Comment in

Similar articles

  • A genomic history of Aboriginal Australia.
    Malaspinas AS, Westaway MC, Muller C, Sousa VC, Lao O, Alves I, Bergström A, Athanasiadis G, Cheng JY, Crawford JE, Heupink TH, Macholdt E, Peischl S, Rasmussen S, Schiffels S, Subramanian S, Wright JL, Albrechtsen A, Barbieri C, Dupanloup I, Eriksson A, Margaryan A, Moltke I, Pugach I, Korneliussen TS, Levkivskyi IP, Moreno-Mayar JV, Ni S, Racimo F, Sikora M, Xue Y, Aghakhanian FA, Brucato N, Brunak S, Campos PF, Clark W, Ellingvåg S, Fourmile G, Gerbault P, Injie D, Koki G, Leavesley M, Logan B, Lynch A, Matisoo-Smith EA, McAllister PJ, Mentzer AJ, Metspalu M, Migliano AB, Murgha L, Phipps ME, Pomat W, Reynolds D, Ricaut FX, Siba P, Thomas MG, Wales T, Wall CM, Oppenheimer SJ, Tyler-Smith C, Durbin R, Dortch J, Manica A, Schierup MH, Foley RA, Lahr MM, Bowern C, Wall JD, Mailund T, Stoneking M, Nielsen R, Sandhu MS, Excoffier L, Lambert DM, Willerslev E. Malaspinas AS, et al. Nature. 2016 Oct 13;538(7624):207-214. doi: 10.1038/nature18299. Epub 2016 Sep 21. Nature. 2016. PMID: 27654914
  • The Simons Genome Diversity Project: 300 genomes from 142 diverse populations.
    Mallick S, Li H, Lipson M, Mathieson I, Gymrek M, Racimo F, Zhao M, Chennagiri N, Nordenfelt S, Tandon A, Skoglund P, Lazaridis I, Sankararaman S, Fu Q, Rohland N, Renaud G, Erlich Y, Willems T, Gallo C, Spence JP, Song YS, Poletti G, Balloux F, van Driem G, de Knijff P, Romero IG, Jha AR, Behar DM, Bravi CM, Capelli C, Hervig T, Moreno-Estrada A, Posukh OL, Balanovska E, Balanovsky O, Karachanak-Yankova S, Sahakyan H, Toncheva D, Yepiskoposyan L, Tyler-Smith C, Xue Y, Abdullah MS, Ruiz-Linares A, Beall CM, Di Rienzo A, Jeong C, Starikovskaya EB, Metspalu E, Parik J, Villems R, Henn BM, Hodoglugil U, Mahley R, Sajantila A, Stamatoyannopoulos G, Wee JT, Khusainova R, Khusnutdinova E, Litvinov S, Ayodo G, Comas D, Hammer MF, Kivisild T, Klitz W, Winkler CA, Labuda D, Bamshad M, Jorde LB, Tishkoff SA, Watkins WS, Metspalu M, Dryomov S, Sukernik R, Singh L, Thangaraj K, Pääbo S, Kelso J, Patterson N, Reich D. Mallick S, et al. Nature. 2016 Oct 13;538(7624):201-206. doi: 10.1038/nature18964. Epub 2016 Sep 21. Nature. 2016. PMID: 27654912 Free PMC article.
  • Chad Genetic Diversity Reveals an African History Marked by Multiple Holocene Eurasian Migrations.
    Haber M, Mezzavilla M, Bergström A, Prado-Martinez J, Hallast P, Saif-Ali R, Al-Habori M, Dedoussis G, Zeggini E, Blue-Smith J, Wells RS, Xue Y, Zalloua PA, Tyler-Smith C. Haber M, et al. Am J Hum Genet. 2016 Dec 1;99(6):1316-1324. doi: 10.1016/j.ajhg.2016.10.012. Epub 2016 Nov 23. Am J Hum Genet. 2016. PMID: 27889059 Free PMC article.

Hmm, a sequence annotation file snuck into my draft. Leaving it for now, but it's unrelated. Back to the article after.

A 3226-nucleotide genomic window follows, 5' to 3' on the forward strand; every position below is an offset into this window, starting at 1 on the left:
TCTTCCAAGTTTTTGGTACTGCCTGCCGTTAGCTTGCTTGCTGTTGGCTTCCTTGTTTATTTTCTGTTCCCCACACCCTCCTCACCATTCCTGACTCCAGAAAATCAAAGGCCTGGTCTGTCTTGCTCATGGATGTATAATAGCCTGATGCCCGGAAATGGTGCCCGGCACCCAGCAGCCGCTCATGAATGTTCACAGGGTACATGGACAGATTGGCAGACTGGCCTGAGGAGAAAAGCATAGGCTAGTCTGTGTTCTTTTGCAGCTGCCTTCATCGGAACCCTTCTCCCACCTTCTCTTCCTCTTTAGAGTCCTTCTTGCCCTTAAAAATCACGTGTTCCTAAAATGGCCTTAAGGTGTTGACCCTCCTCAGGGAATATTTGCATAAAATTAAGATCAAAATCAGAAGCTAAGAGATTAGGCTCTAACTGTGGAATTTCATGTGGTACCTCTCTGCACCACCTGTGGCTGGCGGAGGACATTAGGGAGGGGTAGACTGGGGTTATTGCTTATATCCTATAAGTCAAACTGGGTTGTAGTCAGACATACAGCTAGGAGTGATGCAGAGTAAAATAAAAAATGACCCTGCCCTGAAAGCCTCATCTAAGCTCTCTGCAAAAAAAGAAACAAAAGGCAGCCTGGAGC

• Tracing the peopling of the world through genomics.
    Nielsen R, Akey JM, Jakobsson M, Pritchard JK, Tishkoff S, Willerslev E. Nielsen R, et al. Nature. 2017 Jan 18;541(7637):302-310. doi: 10.1038/nature21347. Nature. 2017. PMID: 28102248 Free PMC article. Review.
  • Archaic human genomics.
    Disotell TR. Disotell TR. Am J Phys Anthropol. 2012;149 Suppl 55:24-39. doi: 10.1002/ajpa.22159. Epub 2012 Nov 2. Am J Phys Anthropol. 2012. PMID: 23124308 Review.
See all similar articles

Cited by 70 articles

See all "Cited by" articles


    1. Drmanac R, et al. Human genome sequencing using unchained base reads on self-assembling DNA nanoarrays. Science. 2010;327:78–81. doi: 10.1126/science.1181498. - DOI - PubMed
    1. Lachance J, et al. Evolutionary history and adaptation from high-coverage whole-genome sequences of diverse African hunter-gatherers. Cell. 2012;150:457–469. doi: 10.1016/j.cell.2012.07.009. - DOI - PMC - PubMed
    1. Pagani L, et al. Tracing the Route of Modern Humans out of Africa by Using 225 Human Genome Sequences from Ethiopians and Egyptians. American journal of human genetics. 2015;96:986–991. doi: 10.1016/j.ajhg.2015.04.019. - DOI - PMC - PubMed
    1. Clemente FJ, et al. A Selective Sweep on a Deleterious Mutation in CPT1A in Arctic Populations. American journal of human genetics. 2014;95:584–589. doi: 10.1016/j.ajhg.2014.09.016. - DOI - PMC - PubMed
    1. Gudbjartsson DF, et al. Large-scale whole-genome sequencing of the Icelandic population. Nat Genet. 2015;47:435–444. doi: 10.1038/ng.3247. - DOI - PubMed

Publication types